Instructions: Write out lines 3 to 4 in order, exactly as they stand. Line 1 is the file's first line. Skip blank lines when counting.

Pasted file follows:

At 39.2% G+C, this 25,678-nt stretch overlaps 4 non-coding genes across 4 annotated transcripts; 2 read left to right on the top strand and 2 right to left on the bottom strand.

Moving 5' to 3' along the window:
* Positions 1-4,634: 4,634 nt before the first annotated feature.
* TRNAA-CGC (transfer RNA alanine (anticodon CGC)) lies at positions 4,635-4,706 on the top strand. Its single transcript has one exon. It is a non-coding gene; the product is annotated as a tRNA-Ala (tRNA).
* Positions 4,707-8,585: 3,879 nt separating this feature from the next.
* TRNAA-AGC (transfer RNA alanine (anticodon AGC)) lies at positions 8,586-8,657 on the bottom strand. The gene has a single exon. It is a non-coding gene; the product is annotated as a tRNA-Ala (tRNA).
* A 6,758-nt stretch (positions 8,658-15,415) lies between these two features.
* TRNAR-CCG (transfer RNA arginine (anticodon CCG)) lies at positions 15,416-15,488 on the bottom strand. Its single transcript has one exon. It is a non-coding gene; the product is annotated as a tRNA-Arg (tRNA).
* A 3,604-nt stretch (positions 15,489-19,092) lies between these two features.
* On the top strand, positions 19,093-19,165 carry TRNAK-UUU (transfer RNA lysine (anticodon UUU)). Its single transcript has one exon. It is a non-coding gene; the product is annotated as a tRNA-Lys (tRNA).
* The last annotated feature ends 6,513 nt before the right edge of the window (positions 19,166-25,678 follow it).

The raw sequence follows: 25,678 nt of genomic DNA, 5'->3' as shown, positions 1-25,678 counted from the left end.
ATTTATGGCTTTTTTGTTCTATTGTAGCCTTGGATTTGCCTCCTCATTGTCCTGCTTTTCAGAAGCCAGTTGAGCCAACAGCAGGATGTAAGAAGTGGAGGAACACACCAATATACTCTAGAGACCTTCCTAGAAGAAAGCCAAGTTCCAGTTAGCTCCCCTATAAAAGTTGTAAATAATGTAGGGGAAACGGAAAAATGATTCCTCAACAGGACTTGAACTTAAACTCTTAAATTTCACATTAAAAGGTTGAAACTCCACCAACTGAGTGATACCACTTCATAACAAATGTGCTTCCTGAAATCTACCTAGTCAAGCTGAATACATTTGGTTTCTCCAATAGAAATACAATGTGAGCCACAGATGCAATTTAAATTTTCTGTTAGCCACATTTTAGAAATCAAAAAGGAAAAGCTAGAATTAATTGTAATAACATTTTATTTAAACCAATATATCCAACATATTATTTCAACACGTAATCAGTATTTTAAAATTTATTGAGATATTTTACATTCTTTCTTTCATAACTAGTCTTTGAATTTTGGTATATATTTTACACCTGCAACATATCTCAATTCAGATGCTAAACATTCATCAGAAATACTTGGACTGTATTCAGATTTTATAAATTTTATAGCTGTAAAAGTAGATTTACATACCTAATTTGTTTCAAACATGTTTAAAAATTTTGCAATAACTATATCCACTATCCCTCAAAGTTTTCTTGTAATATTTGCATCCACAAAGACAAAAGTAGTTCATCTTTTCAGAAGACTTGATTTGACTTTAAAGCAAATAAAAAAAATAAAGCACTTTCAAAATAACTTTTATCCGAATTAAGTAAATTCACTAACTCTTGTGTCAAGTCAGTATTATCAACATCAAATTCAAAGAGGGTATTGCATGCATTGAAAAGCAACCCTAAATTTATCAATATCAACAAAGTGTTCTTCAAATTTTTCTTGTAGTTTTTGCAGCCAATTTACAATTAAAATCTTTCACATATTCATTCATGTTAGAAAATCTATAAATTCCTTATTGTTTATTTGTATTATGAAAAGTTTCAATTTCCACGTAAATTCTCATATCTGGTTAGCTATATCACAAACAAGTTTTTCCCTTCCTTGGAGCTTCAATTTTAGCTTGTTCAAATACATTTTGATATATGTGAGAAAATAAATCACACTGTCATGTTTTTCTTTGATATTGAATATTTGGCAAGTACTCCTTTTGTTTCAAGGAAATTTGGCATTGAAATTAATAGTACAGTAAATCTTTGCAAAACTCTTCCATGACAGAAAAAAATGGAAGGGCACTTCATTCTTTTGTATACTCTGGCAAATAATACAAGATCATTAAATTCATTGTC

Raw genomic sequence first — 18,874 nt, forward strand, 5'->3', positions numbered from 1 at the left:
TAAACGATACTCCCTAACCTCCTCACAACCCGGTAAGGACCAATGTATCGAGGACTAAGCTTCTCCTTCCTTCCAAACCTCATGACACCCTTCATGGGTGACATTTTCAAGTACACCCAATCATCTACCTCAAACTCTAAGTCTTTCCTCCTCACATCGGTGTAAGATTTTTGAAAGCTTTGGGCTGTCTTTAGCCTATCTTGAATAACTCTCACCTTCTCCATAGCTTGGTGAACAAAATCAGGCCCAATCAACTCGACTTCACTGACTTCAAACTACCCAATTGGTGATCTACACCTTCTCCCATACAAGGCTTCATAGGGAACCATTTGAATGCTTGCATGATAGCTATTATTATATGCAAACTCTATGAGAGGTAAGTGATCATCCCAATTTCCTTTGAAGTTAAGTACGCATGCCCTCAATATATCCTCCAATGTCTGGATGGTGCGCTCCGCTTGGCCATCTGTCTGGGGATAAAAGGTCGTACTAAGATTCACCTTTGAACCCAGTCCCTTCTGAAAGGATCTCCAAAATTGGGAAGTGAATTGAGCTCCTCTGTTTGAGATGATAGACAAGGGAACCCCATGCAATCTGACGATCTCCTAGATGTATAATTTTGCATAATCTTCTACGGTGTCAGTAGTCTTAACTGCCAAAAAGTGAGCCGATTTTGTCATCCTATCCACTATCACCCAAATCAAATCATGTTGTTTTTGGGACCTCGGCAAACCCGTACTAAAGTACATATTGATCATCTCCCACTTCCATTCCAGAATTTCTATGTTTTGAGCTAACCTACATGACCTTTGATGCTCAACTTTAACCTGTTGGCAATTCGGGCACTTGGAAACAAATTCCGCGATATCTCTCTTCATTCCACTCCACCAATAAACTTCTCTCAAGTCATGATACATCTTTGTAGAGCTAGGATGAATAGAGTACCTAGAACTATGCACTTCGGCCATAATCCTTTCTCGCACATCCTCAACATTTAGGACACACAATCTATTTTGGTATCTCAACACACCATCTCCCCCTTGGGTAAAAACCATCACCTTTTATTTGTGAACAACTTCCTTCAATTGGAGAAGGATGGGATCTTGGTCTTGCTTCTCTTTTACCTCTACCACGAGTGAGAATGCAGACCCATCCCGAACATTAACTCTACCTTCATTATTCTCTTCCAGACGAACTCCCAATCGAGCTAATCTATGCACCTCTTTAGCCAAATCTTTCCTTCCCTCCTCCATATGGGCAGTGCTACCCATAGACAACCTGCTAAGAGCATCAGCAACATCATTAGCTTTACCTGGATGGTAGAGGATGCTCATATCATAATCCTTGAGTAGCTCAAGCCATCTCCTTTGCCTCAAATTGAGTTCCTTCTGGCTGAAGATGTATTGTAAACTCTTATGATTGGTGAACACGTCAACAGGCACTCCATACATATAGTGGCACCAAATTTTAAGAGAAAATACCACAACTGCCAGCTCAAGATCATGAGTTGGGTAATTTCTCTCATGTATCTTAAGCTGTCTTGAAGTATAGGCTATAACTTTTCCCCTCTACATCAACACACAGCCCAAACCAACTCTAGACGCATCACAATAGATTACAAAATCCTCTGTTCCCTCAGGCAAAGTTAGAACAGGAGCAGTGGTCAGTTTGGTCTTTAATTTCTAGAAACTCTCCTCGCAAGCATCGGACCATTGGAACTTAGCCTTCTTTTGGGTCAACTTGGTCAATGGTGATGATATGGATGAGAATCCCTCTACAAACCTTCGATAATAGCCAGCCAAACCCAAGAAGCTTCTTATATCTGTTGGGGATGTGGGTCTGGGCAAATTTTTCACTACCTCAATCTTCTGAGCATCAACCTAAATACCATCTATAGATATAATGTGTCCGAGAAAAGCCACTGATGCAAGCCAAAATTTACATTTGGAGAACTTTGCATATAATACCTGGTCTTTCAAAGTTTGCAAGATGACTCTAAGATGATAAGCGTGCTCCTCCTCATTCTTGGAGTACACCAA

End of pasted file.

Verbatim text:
* Positions 1-4,634: 4,634 nt before the first annotated feature.
* TRNAA-CGC (transfer RNA alanine (anticodon CGC)) lies at positions 4,635-4,706 on the top strand. Its single transcript has one exon. It is a non-coding gene; the product is annotated as a tRNA-Ala (tRNA).